Running for office at any level and in any geographic entity is difficult, but some races are tougher than others. To put this race into perspective, Bill White scored 22.48% in HD16 in 2010. Farther down the ballot, Hector Uribe, the Democratic candidate for Land Commissioner, scored 15.40%. Let’s just say this is a long-term project and go from there. Still, the first step on this thousand-mile journey is finding good people to take on this thankless task, and have them find and talk to the people that have been left out by the dominant political culture. I’m sure the vast majority of the people he talks to, however many of them he does get to, will not have had that experience before. That’s important, and it’s something that candidates and groups like Battleground Texas and the Texas Organizing Project can build on. I’ll be interested to see how Hayles does in comparison to that benchmark.

Like I said, Step One is to engage the people that live there and work to turn them into voters. This Chron story from a couple of weeks ago gave another peek into that in Montgomery County.

As accordion-heavy music played in the background, Lucia Mendez hunched over an electronic voting machine under a canopy, learning about the displays and controls she would see on Election Day.

Mendez, 19, said she had never voted before. But on Sunday, at a festival put on by the Montgomery County Democratic Party geared toward the region’s growing Latino population, Mendez registered to vote for the first time.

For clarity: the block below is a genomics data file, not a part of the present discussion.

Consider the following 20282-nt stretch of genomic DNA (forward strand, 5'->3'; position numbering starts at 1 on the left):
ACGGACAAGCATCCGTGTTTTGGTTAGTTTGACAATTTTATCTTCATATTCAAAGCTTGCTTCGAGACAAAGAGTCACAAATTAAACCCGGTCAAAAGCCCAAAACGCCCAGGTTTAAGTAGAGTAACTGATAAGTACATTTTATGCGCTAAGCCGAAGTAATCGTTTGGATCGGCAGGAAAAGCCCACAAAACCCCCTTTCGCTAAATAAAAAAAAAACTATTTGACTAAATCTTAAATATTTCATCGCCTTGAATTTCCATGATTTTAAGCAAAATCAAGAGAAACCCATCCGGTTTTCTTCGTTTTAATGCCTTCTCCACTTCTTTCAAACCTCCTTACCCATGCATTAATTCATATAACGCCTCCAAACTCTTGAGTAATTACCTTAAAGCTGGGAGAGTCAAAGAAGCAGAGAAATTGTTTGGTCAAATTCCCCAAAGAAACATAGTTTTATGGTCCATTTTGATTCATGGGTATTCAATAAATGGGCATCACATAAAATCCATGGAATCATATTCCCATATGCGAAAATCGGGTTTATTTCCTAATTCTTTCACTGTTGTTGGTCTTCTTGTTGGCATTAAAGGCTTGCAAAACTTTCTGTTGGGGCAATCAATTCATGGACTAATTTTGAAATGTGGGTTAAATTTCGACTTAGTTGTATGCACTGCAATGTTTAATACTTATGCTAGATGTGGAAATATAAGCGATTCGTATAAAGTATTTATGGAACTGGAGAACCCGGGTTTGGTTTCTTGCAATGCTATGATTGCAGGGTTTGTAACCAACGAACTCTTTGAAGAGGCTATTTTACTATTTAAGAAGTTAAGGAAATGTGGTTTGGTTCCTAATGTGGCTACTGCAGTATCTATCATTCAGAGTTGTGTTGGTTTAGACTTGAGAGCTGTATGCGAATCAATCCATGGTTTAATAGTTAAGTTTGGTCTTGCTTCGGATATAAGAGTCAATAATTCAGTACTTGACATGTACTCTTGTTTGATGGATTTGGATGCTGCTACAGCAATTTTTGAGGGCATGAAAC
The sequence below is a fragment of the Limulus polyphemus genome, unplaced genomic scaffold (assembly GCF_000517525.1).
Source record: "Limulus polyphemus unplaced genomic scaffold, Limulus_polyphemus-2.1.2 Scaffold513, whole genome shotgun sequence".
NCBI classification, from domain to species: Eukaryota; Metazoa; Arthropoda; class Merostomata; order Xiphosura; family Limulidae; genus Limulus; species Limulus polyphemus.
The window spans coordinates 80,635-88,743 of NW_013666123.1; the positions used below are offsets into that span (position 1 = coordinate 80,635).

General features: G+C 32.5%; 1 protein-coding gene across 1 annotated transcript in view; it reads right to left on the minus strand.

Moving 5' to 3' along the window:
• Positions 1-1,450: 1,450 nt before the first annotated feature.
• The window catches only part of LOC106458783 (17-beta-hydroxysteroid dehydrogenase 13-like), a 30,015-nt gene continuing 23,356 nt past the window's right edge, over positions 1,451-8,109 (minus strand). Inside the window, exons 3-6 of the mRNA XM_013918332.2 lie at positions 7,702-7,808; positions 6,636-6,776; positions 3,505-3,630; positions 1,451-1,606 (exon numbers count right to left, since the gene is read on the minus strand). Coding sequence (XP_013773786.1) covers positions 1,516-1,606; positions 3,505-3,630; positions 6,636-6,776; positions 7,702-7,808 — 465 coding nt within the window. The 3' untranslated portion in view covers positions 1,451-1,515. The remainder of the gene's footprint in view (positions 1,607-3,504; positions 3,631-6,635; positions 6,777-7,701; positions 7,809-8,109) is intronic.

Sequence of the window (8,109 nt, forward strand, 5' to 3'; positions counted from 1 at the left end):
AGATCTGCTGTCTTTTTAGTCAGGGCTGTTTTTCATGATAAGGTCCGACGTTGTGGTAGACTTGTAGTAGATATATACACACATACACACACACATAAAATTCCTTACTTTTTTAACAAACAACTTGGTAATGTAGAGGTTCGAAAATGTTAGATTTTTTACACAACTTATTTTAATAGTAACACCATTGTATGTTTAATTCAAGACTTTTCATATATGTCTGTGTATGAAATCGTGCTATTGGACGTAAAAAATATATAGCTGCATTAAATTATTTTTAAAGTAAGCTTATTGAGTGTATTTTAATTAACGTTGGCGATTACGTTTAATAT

“If you want something to change you’ve got to be part of it,” Mendez said at the Conroe park where the event was held.

In one of the most conservative regions in the country, where whites dominate most political offices, community leaders say that Hispanics such as Mendez have felt perpetually disenfranchised even though they now make up one-fifth of the population.

Both major parties are trying to tap into the potential Latino voter base, with Democrats hoping they can tip the scale in a county that has been red for decades and Republicans looking to strengthen their supremacy.

Mendez said she wouldn’t commit to a party. But for Democrats in Montgomery County, just recruiting Hispanic voters like Mendez, who lives in Willis and feels strongly about immigration issues, to register is a victory.

“We want them all to come out and vote,” said Bruce Barnes, the county’s Democratic Party chairman.

Over the last 15 years, the Hispanic population in the county has nearly tripled, from around 37,000 in 2000 to more than 100,000 people in 2013, according to U.S. Census Bureau estimates. People of Hispanic or Latino origin make up more than 20 percent of the county of 500,000, up from 13 percent in 2000, according to the most recent estimates.

Texas will be Massachusetts by the time Montgomery becomes a swing county, but that doesn’t mean efforts like these aren’t important. Turning Montgomery from a 75% GOP county to a 65% county would be a big step forward. Going back to the 2010 Governor’s race, if Bill White had lost by a 65-35 margin there, he would have netted a bit more than 25,000 extra votes. At that less hopeless level, you can seriously talk about winning municipal races, and build a bit of a bench with an eye towards a State Rep seat or a County Commissioner post. This is what the Republicans were doing all over the state forty and fifty years ago. No time like the present for the Democrats to be doing it as well.